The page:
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Tue March 12, 2013
As N.H. Weighs Medical Marijuana, Neighboring States Say Their Programs Are Working
New Hampshire is bordered by states all in varying stages of implementing their own medical marijuana programs.
As the Granite State moves forward with its own proposal, we look at those neighboring states to see how their programs compare and what issues they have that we could see here.
We meet Lori and Dave Labreck at the Salmon Falls Café in Lebanon, Maine. We’re here because they’re concerned about security. Both are patients under the state’s medical marijuana program and are able to grow the plant at their southern Maine home. They’ve asked me not to name the town.
“I have suffered from debilitating medical conditions since I was a teenager, with severe migraines with vomiting and nausea, chronic myofascial pain,” says Lori Labreck. “Traditional prescription medications would incapacitate me and I would have to work in pain or take the meds. And I couldn’t do that.”
In addition to being patients, the Labrecks are also what are called caregivers, or individuals who grow their own medicinal marijuana and can sell it to a small number of patients.
Labreck says caregivers give patients a more affordable option, and a more personal approach.
“We have one patient who is bone on bone on his knees. He needs a total knee replacement on both knees. He in a very limited budget from social security and he cannot afford to go to a dispensary for that medication.”
The caregiver model is part of legislation that will go before the New Hampshire House of Representatives this month. It must also pass the Senate and be signed into law by Governor Maggie Hassan before becoming reality.
Unlike her predecessor John Lynch, Hassan has expressed support for a tightly-controlled medicinal marijuana program. This gives New Hampshire its best chance at being the final New England state to approve medicinal marijuana.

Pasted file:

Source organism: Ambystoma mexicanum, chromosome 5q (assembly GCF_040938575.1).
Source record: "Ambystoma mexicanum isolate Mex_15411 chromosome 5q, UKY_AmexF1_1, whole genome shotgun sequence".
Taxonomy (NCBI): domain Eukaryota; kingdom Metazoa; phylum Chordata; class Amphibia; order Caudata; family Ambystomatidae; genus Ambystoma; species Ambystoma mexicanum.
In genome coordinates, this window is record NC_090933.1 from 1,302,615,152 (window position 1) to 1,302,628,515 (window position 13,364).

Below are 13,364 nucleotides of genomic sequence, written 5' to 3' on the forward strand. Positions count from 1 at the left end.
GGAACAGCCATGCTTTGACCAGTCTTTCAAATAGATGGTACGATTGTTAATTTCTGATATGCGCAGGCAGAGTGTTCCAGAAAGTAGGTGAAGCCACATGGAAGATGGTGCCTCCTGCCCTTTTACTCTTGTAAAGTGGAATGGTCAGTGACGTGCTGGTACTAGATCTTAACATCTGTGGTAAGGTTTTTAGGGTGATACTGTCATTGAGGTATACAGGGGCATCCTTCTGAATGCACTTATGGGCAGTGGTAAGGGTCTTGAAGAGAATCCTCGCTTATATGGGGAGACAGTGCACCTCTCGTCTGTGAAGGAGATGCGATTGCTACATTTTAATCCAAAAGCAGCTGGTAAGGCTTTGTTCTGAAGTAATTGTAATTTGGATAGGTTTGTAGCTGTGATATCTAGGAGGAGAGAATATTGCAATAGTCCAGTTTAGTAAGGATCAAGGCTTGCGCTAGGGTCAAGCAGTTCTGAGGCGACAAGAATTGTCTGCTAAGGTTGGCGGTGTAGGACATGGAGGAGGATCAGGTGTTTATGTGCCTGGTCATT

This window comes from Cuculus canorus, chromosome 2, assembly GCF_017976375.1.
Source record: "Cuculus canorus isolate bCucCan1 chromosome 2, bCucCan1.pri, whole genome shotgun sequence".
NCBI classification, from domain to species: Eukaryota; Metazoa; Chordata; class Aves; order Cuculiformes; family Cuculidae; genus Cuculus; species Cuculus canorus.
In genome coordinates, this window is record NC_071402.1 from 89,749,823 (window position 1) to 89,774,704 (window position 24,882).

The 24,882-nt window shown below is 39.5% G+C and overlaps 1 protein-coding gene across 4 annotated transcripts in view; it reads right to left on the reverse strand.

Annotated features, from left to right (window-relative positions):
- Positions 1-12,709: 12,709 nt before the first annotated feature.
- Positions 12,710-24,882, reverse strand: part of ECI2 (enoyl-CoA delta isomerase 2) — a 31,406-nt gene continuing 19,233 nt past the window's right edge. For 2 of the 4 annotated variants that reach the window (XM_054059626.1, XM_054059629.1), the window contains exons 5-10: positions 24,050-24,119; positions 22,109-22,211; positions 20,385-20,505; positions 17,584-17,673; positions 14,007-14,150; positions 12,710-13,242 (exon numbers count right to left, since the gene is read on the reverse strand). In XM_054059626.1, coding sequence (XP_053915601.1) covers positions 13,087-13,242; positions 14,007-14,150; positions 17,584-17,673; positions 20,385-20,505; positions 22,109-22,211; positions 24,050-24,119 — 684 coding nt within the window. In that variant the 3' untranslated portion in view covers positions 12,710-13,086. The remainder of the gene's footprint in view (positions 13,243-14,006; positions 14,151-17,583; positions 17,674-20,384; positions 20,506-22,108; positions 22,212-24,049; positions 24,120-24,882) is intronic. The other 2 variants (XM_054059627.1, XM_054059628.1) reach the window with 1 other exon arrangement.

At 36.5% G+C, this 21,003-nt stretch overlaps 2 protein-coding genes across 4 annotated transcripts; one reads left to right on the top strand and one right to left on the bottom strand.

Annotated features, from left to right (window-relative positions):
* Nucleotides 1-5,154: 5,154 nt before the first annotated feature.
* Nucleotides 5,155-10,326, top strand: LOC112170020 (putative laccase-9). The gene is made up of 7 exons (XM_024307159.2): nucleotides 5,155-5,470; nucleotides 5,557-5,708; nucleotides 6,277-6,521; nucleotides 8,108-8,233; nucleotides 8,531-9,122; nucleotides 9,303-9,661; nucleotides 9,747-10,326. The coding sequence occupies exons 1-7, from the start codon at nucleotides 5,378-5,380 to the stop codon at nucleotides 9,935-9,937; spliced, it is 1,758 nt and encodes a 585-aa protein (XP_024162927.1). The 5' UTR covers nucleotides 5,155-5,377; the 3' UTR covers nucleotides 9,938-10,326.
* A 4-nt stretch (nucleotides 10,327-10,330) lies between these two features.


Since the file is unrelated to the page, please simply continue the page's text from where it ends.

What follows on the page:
But being last also means being able to look across the border and see other programs are working.
Maine has eight medical marijuana dispensaries. Joan Smyrski works in licensing and regulatory services for the Maine Department of Health and Human Services.
“Right now, there is no wait list to receive medical marijuana at our eight dispensaries. So it appears right now looking at data that eight dispensaries are meeting the need.”
New Hampshire’s proposal only calls for five dispensaries, or alternative treatment centers. Like most states, patients must have a chronic or terminal disease, along with other qualifying symptoms.
But states often also see pushback from communities that don’t want dispensaries. Massachusetts is dealing with that now after voters approved medicinal marijuana last year.
In Maine, some towns have sought to impose additional fees on dispensaries as a way to discourage them from taking up shop. Smyrski says her department has requested a legal opinion on the matter.
“We at this point believe state statute overrides town and local municipalities around licensing and around fees but that is a legal determination that’s in the works.”
To the west, Vermont takes a different approach. Lindsey Wells is the administrator of Vermont’s medical marijuana program.
“Each town has their own right to say we don’t want it. We had some towns that were proactive and were just like before anybody even tries to come to our town and open a dispensary, we’re gonna say no, we don’t want it, we’re not interested.”
It’s not clear how New Hampshire would deal with this. Representative Diane Schlachman of Exeter is the prime sponsor of New Hampshire’s proposal. She says the bill requires towns and cities have an opportunity to weigh in during the dispensary application process.
“One of the things we really pride ourselves in in this state is the idea of local control and local decision making.”
New Hampshire’s dispensaries could not be in a residential area or within 1,000 feet of a school.